Dye roll imprinting of decoration was perfected during the 19th century, allowing designs to cover surfaces from edge to edge. Complicated patterns could be had at reasonable cost. Tiffany’s “Japanese” was an early Anglo–Japanese design. Place settings became outrageously complex.

A burled-walnut sidebar in the author’s Victorian dining room sparkles with 19th-century silverplate and jewel-tone glass and ceramics.

William Wright

Airport museum

The SFO Museum was founded in 1980 by the Airport Commission to “humanize the airport environment” through exhibitions of material culture in the public spaces of San Francisco Airport. It has grown to include 25 galleries in all four SFO terminals, gaining an international reputation for its broad-ranging and often unexpected subjects—from Zuber panoramic wallpaper to women’s hair styles. It is complemented by the Louis A. Turpen Aviation Museum & Library, which opened in 2000 in the new International Terminal, in a facility modeled on the original 1937 passenger waiting room.

Sterling vs. silverplate 

Sterling silver is 92.5% pure silver; the percentage is stamped on the back, along with the maker’s hallmark. (In some countries, “sterling” may contain just 80% silver.) Sterling silver has been used most often in jewelry, tableware, and coins. Silverplate is the term used for base metal that has been electroplated with a very thin layer of silver. The process dates to about 1850 and is done the same way today. Look for stamps on the bottom: “silver plate”; “EP” (electroplate); “EPNS” (electroplated nickel silver). No stamp at all probably means silverplate. Silverplate has no melting value in the precious-metals market, but antique silverplate is collectible, and decorative pieces are highly sought.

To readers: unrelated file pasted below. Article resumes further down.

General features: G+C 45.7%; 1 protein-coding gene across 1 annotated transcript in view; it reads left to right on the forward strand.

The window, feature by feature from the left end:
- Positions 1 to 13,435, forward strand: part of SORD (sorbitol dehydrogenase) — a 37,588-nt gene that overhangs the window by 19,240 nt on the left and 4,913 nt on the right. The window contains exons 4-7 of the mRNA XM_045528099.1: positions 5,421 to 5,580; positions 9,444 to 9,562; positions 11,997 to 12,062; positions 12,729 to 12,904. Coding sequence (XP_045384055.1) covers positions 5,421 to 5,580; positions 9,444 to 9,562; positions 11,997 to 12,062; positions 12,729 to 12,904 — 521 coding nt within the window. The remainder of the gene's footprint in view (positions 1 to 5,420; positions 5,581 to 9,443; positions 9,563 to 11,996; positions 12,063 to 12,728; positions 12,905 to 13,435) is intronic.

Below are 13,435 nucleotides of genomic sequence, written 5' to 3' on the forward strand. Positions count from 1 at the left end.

Collecting Tips

Prices range from under $50 to thousands for pieces by Gorham and Tiffany.

Knowledge is power. Good reference books include The Victorian Dining Roomby Brian D. Coleman (Schiffer, 2003);  and American Silverplate by Dorothy T. Rainwater (Schiffer, 2000).

Have fun: Collect whatever beautiful or unusual pieces you enjoy, as you can find everything from figural soup tureens to mustache curlers!

Find your own conservator or ask a question at the American Institute for Conservation website: culturalheritage.org/about-conservation/find-a-conservator

The Institute also has a set of downloadable guides for people who want to care for their objects: culturalheritage.org/about-conservation/caring-for-your-treasures  Find conservation tips, as well as storage and environmental-conditions guidelines.


Tags: OHJ December 2021